I used a bowline on the grommet then used clove hitches and half hitches to attach the sail. You should now have one corner of the sail attached to the yard and to the hole. You can now lace the sail so that there is not a large gap between sail and yard but it is not pulled too tight.
In reality, the knots will likely look a bit messier than the diagrams but don't fret about that. When you reach the peak, tie your sail to the yard and through the hole on the yard. At this point the top of the sail should be secure to the yard and not able to slide one way or another. Leave yourself a bit of extra line so that if you decide to change your knots or lacing you have enough line. Once you are sure, then cut the lines and finish them either by melting or by binding the end.
There are a great many ways of lacing a sail onto spars. Mr. Google can come up with quite a list. There are arguments raging about the benefits of various variations. Don't fret, the simple lacing works very well. Below is my yard lacing. I did a slightly more attractive, to my eyes, lacing. There is quite a lot of extra length of my yard. I left as much as I could on the lower end to avoid putting more weight up high but the lower end was rubbing against the boom when the sail was reefed so I had to adjust. I also adjusted the slight fold you can see in the sail.
The boom is much simpler, the sail is not laced but only tied to the ends, the clew (under the peak above) and the tack. For the time being center the sail on the boom. If it needs to shift it's not hard to do as required.
The clew in the lower forward corner should be tied securely to the hole you have made in your boom using a strong piece of line. I used the same line I used to lace the sail but doubled it up. The tack is kept temporarily loose because it will be connected to an outhaul. The outhaul tensions the bottom of the sail and can be loosened or tightened as required to make the sail more or less flat. Until you have set up the outhaul, just tie the line to the boom through the back hole.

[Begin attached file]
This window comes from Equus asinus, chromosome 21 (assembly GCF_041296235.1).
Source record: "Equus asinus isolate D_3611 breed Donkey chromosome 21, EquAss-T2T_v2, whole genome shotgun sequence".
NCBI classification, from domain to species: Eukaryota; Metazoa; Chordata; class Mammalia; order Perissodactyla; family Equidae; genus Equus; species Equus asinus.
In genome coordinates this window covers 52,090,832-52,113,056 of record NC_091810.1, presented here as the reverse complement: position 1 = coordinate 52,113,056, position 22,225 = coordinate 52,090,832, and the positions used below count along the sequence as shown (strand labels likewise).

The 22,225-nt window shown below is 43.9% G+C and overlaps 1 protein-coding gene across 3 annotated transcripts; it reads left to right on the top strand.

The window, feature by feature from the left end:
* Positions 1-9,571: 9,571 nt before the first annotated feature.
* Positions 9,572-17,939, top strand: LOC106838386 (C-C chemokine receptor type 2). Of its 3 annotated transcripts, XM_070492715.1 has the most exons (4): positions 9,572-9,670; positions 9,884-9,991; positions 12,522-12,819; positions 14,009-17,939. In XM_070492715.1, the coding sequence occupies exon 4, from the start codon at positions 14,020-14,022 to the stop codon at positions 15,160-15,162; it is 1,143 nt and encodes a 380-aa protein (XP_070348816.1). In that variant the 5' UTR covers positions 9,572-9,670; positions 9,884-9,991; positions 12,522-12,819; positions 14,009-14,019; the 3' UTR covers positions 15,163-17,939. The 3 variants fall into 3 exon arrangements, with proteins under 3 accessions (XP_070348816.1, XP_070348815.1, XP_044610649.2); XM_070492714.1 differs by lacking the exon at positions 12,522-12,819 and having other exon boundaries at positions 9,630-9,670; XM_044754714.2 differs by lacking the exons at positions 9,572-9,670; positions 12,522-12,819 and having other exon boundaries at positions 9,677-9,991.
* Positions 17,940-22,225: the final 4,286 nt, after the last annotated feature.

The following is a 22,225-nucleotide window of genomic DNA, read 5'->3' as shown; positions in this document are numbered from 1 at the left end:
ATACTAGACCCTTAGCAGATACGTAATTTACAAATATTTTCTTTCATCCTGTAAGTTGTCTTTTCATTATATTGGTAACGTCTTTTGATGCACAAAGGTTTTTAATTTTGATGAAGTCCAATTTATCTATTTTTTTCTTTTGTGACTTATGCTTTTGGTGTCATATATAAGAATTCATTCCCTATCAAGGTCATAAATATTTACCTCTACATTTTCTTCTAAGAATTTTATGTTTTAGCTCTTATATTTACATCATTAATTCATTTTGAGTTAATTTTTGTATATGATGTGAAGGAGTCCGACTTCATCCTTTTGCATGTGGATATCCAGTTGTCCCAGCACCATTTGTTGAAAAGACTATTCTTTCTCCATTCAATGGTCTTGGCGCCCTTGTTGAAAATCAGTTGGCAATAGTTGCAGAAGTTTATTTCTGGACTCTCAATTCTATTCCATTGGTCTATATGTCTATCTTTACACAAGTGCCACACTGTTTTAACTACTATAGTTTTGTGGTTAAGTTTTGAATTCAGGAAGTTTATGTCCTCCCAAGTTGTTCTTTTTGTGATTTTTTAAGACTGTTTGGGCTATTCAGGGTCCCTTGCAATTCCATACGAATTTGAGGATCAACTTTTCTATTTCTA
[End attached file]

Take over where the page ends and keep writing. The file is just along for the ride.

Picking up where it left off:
The sail is now attached to the yard on top and the boom below. You still have to sort out the outhaul.
Note that my holes on the ends of the boom are close to the ends. I should have left a bit more space between the end and the hole but because I misread the plans I ended up with a short boom that had to be re done. Because of Covid I had trouble getting suitable material so I used material I had, which ended up just a bit short. Hopefully your boom is longer than mine by a few inches.
At this stage you should have a sail, laced on to the yard with the thinner end of the yard at the peak of the sail, and tied to the boom permanently at the fore end and temporarily at the aft end, waiting to have the outhaul installed.
I found it useful to label FORE AND AFT temporarily with tape. Saves having to figure it out every time.
Setting up the OUTHAUL
The purpose of the outhaul is to tighten or loosen the foot of the sail. It has to be convenient and easy. There are any number of ways this can be set up.